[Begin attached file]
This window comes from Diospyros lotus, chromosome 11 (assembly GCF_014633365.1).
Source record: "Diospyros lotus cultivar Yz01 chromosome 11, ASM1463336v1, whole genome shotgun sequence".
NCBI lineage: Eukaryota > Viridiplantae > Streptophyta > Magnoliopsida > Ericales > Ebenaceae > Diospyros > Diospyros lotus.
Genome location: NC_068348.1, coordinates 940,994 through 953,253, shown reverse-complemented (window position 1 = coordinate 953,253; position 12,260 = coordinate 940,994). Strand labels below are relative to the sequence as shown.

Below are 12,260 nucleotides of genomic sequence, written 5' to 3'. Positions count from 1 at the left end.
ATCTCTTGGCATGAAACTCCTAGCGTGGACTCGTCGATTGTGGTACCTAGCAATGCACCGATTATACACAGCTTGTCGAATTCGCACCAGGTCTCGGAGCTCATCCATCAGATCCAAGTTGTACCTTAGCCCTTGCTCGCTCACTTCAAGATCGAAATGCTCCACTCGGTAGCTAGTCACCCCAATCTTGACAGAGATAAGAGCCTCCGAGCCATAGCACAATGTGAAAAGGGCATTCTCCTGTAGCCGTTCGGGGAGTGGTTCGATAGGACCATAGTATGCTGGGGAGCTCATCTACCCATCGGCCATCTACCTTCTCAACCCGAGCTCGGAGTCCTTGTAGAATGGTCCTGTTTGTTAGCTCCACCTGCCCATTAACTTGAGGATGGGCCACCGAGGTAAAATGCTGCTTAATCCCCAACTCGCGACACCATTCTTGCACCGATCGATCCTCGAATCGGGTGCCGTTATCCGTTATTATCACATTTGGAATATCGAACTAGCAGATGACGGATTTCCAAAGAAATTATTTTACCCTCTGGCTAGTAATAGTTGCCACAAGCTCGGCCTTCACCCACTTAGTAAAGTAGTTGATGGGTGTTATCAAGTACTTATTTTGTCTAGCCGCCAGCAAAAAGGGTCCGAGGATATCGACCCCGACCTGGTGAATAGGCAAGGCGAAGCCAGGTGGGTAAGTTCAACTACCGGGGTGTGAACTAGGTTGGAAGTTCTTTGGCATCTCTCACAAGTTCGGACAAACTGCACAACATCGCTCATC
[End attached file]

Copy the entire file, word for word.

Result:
This window comes from Diospyros lotus, chromosome 11 (assembly GCF_014633365.1).
Source record: "Diospyros lotus cultivar Yz01 chromosome 11, ASM1463336v1, whole genome shotgun sequence".
NCBI lineage: Eukaryota > Viridiplantae > Streptophyta > Magnoliopsida > Ericales > Ebenaceae > Diospyros > Diospyros lotus.
Genome location: NC_068348.1, coordinates 940,994 through 953,253, shown reverse-complemented (window position 1 = coordinate 953,253; position 12,260 = coordinate 940,994). Strand labels below are relative to the sequence as shown.

Below are 12,260 nucleotides of genomic sequence, written 5' to 3'. Positions count from 1 at the left end.
ATCTCTTGGCATGAAACTCCTAGCGTGGACTCGTCGATTGTGGTACCTAGCAATGCACCGATTATACACAGCTTGTCGAATTCGCACCAGGTCTCGGAGCTCATCCATCAGATCCAAGTTGTACCTTAGCCCTTGCTCGCTCACTTCAAGATCGAAATGCTCCACTCGGTAGCTAGTCACCCCAATCTTGACAGAGATAAGAGCCTCCGAGCCATAGCACAATGTGAAAAGGGCATTCTCCTGTAGCCGTTCGGGGAGTGGTTCGATAGGACCATAGTATGCTGGGGAGCTCATCTACCCATCGGCCATCTACCTTCTCAACCCGAGCTCGGAGTCCTTGTAGAATGGTCCTGTTTGTTAGCTCCACCTGCCCATTAACTTGAGGATGGGCCACCGAGGTAAAATGCTGCTTAATCCCCAACTCGCGACACCATTCTTGCACCGATCGATCCTCGAATCGGGTGCCGTTATCCGTTATTATCACATTTGGAATATCGAACTAGCAGATGACGGATTTCCAAAGAAATTATTTTACCCTCTGGCTAGTAATAGTTGCCACAAGCTCGGCCTTCACCCACTTAGTAAAGTAGTTGATGGGTGTTATCAAGTACTTATTTTGTCTAGCCGCCAGCAAAAAGGGTCCGAGGATATCGACCCCGACCTGGTGAATAGGCAAGGCGAAGCCAGGTGGGTAAGTTCAACTACCGGGGTGTGAACTAGGTTGGAAGTTCTTTGGCATCTCTCACAAGTTCGGACAAACTGCACAACATCGCTCATC